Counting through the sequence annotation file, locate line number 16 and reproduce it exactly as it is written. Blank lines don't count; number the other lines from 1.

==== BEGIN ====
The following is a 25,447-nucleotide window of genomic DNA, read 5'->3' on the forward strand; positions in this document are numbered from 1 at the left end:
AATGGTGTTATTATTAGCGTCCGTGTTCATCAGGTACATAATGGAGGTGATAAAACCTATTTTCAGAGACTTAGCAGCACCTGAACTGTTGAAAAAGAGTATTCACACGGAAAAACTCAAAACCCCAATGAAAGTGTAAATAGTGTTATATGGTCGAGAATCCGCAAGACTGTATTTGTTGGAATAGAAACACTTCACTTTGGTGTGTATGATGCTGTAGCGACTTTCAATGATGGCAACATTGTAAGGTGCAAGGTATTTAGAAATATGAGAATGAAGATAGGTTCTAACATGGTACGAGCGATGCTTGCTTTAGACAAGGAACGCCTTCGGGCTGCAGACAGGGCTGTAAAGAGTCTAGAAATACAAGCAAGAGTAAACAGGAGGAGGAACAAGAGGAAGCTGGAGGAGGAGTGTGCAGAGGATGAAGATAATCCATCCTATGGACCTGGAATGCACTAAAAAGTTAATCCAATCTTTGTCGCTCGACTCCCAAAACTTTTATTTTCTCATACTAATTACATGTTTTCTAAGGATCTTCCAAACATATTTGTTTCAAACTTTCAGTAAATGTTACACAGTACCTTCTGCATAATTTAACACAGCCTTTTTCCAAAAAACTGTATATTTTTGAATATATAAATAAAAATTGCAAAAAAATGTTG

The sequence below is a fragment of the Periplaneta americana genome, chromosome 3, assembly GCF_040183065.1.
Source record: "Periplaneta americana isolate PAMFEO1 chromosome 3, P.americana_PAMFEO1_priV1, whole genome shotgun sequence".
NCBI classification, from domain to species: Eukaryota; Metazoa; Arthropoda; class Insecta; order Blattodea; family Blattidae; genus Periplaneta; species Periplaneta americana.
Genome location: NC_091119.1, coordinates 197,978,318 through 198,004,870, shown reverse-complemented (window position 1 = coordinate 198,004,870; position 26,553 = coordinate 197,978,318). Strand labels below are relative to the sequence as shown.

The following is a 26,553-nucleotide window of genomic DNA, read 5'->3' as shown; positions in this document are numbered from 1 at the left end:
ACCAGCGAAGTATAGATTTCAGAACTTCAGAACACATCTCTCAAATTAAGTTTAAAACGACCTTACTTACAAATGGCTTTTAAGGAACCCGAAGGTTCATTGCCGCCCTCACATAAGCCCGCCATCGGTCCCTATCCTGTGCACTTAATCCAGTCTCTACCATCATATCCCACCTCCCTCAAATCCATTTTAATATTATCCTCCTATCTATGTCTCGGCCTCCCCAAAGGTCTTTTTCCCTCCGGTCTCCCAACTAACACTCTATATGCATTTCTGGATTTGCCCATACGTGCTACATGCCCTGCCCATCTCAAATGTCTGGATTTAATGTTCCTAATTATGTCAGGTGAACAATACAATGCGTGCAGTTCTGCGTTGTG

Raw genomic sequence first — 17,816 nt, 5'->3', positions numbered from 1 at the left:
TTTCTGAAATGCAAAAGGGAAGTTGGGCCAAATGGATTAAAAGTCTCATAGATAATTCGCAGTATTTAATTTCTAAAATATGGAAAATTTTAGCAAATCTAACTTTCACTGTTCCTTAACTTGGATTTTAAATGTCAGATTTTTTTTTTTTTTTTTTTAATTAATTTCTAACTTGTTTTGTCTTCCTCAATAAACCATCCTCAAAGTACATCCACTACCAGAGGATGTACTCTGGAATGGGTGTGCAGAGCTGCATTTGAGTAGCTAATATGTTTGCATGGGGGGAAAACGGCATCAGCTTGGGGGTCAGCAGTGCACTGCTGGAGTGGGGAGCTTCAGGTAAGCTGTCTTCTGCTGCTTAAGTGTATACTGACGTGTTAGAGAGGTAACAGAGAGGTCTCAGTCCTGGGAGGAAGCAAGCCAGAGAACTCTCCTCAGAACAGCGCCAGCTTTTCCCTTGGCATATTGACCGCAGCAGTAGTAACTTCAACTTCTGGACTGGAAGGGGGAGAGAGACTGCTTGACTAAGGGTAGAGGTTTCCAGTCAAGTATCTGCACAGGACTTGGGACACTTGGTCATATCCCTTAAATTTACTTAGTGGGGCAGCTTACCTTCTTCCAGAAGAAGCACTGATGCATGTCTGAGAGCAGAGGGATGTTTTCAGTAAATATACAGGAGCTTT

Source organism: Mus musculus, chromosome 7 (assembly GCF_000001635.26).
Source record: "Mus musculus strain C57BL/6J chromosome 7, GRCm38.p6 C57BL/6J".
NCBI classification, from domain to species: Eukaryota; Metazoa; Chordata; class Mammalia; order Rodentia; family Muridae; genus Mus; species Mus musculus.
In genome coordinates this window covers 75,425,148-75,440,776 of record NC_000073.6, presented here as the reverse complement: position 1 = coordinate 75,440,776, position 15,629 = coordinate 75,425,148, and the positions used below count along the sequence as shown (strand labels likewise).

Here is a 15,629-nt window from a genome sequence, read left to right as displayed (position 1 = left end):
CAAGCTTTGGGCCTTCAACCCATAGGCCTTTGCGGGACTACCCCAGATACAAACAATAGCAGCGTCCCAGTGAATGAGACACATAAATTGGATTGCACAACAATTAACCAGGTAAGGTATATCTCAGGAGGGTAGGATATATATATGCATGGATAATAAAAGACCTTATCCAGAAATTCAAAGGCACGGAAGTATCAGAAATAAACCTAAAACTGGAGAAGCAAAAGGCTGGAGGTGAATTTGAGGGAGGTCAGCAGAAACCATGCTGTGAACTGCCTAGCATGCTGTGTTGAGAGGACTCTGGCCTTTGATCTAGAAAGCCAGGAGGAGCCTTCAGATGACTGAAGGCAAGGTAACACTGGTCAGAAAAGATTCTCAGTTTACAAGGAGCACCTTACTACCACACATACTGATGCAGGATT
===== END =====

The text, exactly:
CAAGCTTTGGGCCTTCAACCCATAGGCCTTTGCGGGACTACCCCAGATACAAACAATAGCAGCGTCCCAGTGAATGAGACACATAAATTGGATTGCACAACAATTAACCAGGTAAGGTATATCTCAGGAGGGTAGGATATATATATGCATGGATAATAAAAGACCTTATCCAGAAATTCAAAGGCACGGAAGTATCAGAAATAAACCTAAAACTGGAGAAGCAAAAGGCTGGAGGTGAATTTGAGGGAGGTCAGCAGAAACCATGCTGTGAACTGCCTAGCATGCTGTGTTGAGAGGACTCTGGCCTTTGATCTAGAAAGCCAGGAGGAGCCTTCAGATGACTGAAGGCAAGGTAACACTGGTCAGAAAAGATTCTCAGTTTACAAGGAGCACCTTACTACCACACATACTGATGCAGGATT